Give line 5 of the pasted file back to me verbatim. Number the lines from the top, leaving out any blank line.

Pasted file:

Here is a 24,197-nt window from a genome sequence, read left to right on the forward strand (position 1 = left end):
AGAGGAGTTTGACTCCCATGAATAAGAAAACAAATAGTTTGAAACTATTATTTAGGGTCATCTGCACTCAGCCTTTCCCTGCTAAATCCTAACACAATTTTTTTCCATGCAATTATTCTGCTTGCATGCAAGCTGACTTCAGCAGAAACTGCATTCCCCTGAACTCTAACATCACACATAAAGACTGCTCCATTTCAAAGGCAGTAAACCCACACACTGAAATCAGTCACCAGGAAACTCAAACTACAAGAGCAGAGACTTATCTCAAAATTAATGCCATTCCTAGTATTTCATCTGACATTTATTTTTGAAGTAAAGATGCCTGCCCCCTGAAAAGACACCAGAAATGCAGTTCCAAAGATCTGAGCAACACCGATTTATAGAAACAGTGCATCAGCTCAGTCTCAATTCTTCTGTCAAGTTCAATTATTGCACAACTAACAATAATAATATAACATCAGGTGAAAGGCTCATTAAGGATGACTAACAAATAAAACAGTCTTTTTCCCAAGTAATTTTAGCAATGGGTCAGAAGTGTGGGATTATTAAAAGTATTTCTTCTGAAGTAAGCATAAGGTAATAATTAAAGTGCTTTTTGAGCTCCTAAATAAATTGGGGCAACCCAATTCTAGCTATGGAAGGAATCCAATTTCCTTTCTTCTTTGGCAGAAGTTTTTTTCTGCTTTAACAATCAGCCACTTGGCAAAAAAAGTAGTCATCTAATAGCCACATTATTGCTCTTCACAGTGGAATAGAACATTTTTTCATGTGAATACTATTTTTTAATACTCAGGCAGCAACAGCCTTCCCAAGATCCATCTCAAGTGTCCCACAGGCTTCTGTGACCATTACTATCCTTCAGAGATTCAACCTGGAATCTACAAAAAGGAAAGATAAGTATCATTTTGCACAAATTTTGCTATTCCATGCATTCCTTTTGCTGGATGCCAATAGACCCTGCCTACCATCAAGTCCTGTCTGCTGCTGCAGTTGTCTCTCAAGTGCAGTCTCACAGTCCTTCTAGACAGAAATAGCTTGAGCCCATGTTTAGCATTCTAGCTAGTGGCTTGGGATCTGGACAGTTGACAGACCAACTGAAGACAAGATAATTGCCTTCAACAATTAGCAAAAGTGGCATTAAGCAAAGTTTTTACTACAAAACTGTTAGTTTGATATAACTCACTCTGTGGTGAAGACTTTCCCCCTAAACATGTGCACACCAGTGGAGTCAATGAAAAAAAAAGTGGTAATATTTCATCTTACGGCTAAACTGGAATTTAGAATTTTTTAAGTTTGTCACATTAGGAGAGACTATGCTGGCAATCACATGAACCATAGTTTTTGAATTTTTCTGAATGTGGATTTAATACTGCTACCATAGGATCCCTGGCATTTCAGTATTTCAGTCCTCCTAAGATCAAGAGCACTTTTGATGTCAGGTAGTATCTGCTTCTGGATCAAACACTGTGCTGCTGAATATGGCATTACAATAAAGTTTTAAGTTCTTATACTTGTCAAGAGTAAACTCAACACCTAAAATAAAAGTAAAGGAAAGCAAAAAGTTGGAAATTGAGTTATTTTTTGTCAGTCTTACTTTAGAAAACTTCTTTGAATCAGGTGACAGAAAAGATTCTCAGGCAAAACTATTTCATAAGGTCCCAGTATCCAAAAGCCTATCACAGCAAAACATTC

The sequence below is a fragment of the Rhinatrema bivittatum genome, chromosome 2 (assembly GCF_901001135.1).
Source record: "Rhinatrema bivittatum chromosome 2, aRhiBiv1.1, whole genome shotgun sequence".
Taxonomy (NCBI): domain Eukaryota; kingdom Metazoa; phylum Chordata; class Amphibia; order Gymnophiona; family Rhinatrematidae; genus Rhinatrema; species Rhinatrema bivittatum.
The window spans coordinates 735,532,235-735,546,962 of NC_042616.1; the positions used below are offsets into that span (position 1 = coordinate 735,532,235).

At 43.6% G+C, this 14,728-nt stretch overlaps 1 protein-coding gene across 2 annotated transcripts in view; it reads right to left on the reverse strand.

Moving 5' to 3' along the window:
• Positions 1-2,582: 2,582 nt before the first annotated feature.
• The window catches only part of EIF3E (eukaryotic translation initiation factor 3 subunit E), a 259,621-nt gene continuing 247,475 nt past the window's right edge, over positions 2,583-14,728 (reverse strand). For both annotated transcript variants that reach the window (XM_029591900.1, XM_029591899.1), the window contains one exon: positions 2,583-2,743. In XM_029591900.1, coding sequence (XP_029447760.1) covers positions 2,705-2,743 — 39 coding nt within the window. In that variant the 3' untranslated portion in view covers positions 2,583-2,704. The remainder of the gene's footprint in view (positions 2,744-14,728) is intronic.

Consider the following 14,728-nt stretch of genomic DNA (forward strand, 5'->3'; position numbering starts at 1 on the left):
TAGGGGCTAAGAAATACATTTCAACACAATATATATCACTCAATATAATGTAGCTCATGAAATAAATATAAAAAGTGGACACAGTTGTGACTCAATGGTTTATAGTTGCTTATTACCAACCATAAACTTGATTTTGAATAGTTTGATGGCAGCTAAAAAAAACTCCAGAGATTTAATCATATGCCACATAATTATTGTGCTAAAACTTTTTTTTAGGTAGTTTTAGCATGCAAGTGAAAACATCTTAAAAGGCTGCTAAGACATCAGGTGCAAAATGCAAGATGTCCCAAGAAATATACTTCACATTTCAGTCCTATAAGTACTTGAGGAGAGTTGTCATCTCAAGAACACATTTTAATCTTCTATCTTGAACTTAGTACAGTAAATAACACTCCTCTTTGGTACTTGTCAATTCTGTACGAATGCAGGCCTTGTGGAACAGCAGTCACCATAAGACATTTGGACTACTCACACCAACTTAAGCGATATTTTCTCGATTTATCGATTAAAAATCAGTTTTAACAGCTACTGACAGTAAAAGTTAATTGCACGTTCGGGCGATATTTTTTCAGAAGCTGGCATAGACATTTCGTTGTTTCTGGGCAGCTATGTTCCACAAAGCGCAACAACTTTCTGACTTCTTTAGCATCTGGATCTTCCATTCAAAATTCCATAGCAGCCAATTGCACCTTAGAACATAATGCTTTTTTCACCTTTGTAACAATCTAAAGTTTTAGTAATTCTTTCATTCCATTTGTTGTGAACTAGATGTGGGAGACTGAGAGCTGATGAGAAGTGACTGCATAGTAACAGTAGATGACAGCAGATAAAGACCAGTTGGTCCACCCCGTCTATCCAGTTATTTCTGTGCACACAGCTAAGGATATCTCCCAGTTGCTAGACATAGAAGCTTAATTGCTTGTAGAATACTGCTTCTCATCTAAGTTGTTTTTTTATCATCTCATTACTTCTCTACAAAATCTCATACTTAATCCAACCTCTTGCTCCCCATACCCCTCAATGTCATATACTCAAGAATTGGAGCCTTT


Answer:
Taxonomy (NCBI): domain Eukaryota; kingdom Metazoa; phylum Chordata; class Amphibia; order Gymnophiona; family Rhinatrematidae; genus Rhinatrema; species Rhinatrema bivittatum.